How California’s Changing Lien Law Affects You
As of 7/1/12, the existing California statutes for mechanic’s liens, stop notices, and bond claims will be replaced by updated statutes. It is important to understand these changes, as they could determine whether or not your lien filing is valid.
Preliminary Notices: Under the current laws, the 20-Day Notice must be served by all subontractors and lower tier contractors or suppliers. On July 1st, this will simply be called a “Preliminary Notice.” Subcontractors and lower tier Claimants must serve the notice on the owner and prime contractor, however laborers are not required to serve this notice. The prime contractor is now required to serve the notice on the lender, if any. The Preliminary Notice must be served within 20 days of first furnishing labor or material. If it is served after this point, your lien claim may be limited to 20 days before the notice was served along with everything done after service. Aside from a slightly altered Notice to Owner section on the document, the required job information is identical to the 20-Day Notice.
Terminology: Under the new statutes, some of the terminology has been changed. A Stop Notice is now called a Stop Payment Notice. The term original contractor will become Direct Contractor. Materialman has been replaced with material supplier. Completion now means the following: (1) actual completion of the work of improvement; (2) occupation or use by the owner accompanied by cessation of labor; (3) cessation of labor for a continuous period of 60 days; or (4) recordation of a notice of cessation after cessation of labor for a continuous period of 30 days. “Completion” has not been redefined on public works and a project will not be deemed completed unless accepted as complete by the public entity.
Who Can File: Design professionals will be able to file liens once the changes take effect.
Deadlines: The deadline for service of a Stop Notice is currently 90 days from completion. Under the new laws, completion will be at 60 days of job cessation rather than 30 days.
Mechanic’s Lien Filing: In California, the unfiled lien must be served upon the owner along with a Notice of Mechanic’s Lien before it can be filed with the clerk. Under the new statutes, a mechanic’s lien may not be recorded unless it has been accompanied by a proof of service of the lien and the Notice of Mechanic’s Lien on the property owner.
Rules for Filing an South Dakota Mechanic’s Lien
Who Can File: Anyone supplying labor, work, or materials for a project can file. This includes professional services such as architecture engineering, and surveying. Only work or labor relating to the project that has already been furnished can be claimed by a claimant. Additionally, no written contract is required. An acknowledgement by the owner that the work is being done is all that is required to be eligible to file.
Preliminary Requirements: A “Sworn Account and Notice of Claim” must be served by all subcontractors and lower tier claimants. Serving this document upon the owner will secure your lien rights should need to file.
Lien Filing: The lien document must be filed within 120 days from the last date of work. Additionally, the unfiled lien must first be served on the owner before it is filed. South Dakota is unique in that a lower tier Claimant must serve two separate documents (the unfiled lien and the sworn account and notice of claim) upon the owner before filing.
Action must be taken within 30 days of service of the filed lien, or the document will expire.
Public Liens: South Dakota is one of the few states that makes public liens available. However, the time limit for filing is much more strict than a commercial or residential lien. A public lien must be filed within 20 Days from the last date of work. It is filed with the appropriate officer of the public body overseeing the project.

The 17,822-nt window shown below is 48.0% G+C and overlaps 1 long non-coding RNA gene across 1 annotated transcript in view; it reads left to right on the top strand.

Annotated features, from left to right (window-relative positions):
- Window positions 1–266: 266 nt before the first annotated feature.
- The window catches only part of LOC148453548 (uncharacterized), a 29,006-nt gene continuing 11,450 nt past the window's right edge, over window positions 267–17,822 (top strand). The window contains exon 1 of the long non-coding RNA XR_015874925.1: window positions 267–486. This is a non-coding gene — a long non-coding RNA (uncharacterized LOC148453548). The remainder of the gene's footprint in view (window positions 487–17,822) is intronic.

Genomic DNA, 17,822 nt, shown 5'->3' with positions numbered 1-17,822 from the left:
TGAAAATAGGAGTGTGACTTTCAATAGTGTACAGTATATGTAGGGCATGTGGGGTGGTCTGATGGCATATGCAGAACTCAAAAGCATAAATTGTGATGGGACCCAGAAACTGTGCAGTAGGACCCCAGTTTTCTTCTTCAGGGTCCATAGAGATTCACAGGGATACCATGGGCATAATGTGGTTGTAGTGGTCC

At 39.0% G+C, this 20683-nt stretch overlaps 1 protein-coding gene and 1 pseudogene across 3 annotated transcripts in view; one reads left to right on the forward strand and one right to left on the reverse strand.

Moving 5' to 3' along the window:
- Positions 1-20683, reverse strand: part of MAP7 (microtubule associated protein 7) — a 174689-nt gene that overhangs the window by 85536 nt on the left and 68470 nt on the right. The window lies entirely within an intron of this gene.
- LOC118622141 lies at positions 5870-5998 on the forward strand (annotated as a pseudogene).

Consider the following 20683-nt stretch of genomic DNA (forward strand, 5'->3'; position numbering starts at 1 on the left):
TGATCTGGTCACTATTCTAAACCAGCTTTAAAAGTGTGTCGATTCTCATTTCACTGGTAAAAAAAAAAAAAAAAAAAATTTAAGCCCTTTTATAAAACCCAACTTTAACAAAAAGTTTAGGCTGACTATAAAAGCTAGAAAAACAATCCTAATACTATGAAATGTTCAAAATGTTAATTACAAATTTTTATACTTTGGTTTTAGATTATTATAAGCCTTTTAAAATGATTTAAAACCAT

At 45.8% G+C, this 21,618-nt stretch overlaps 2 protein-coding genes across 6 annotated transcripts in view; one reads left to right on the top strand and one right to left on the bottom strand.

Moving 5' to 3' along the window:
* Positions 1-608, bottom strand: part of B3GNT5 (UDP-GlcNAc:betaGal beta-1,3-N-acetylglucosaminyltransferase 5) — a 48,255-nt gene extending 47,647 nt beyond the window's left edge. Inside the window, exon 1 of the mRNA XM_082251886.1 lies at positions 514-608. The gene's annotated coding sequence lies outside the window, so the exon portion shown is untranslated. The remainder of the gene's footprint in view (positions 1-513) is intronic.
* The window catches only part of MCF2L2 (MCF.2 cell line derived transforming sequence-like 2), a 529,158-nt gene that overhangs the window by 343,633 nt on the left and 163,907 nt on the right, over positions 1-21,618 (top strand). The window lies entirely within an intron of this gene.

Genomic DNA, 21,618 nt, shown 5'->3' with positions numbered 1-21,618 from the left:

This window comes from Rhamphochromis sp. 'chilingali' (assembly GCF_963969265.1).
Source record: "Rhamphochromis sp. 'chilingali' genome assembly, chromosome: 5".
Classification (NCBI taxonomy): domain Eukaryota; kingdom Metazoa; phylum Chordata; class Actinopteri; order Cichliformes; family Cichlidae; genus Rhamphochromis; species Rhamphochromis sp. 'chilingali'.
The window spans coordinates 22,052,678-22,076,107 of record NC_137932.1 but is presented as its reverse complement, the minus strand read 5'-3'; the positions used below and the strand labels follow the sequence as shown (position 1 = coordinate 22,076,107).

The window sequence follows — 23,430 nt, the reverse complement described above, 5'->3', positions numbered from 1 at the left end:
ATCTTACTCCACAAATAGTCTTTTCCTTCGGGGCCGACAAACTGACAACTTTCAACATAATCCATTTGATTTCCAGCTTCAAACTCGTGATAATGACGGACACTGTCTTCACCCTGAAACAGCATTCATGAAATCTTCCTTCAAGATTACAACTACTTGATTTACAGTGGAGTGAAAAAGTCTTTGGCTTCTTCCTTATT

Knowing how to secure your lien rights with the proper preliminary requirements is an important step to take when trying to properly file a document. Many clerks require that these prenotices be attached to the lien as proof that the proper requirements were met. Knowing the preliminary requirements before going into a new job can give you peace of mind should you need to file a lien in the future.
AFTER you have successfully filed your lien, the owner doesn’t always automatically pay what you say is owed. Alaska law requires that a mechanic’s lien be enforced (or legal proceeding begin) within 6 months after the date the Claim of Lien was recorded.
However, Alaska does allow a lien to be extended for an additional 6 months if an Extension Notice is recorded in the same recording office as the original lien within the original 6 month period.
Once you have received payment or have reached a settlement, Alaska State Statutes do not provide who is to cancel a lien when it is satisfied, or by what time the lien needs to be cancelled. LienItNow.com recommends that the lien claimant discharge the lien when payment has been received.
How to Be Sure You Are Within Your Lien Rights in Oregon
Filing your construction lien in Oregon can be a very straightforward process, provided all of the requirements are met. Oregon requires that everyone entitled to file a lien must be registered in the state. Without this registration, your lien claim may not be valid. Additionally, only work or labor relating to the project that has already been done can be liened. A written contract is not required to file, as long as there exists some form of acknowledgment by the owner that the project is taking place.
Preliminary Notice Requirements: Prime contractor must serve an Information Notice on the owner. This notice makes the the owner aware of all subcontractors working on the project. All lower tier claimants must serve a Notice of Right to Lien on the owner and contractor for residential projects. On private projects, only materialmen must serve the Notice of Right to Lien.
Filing the Lien: The lien must be recorded within 75 days after completion of construction. A copy of a statement of account must be attached for filing. This can be an invoice or an accounting report. This time limit can only be extended if the additional work done is in the contract. Within 20 Days of filing, the lien must be served on the owner via certified mail.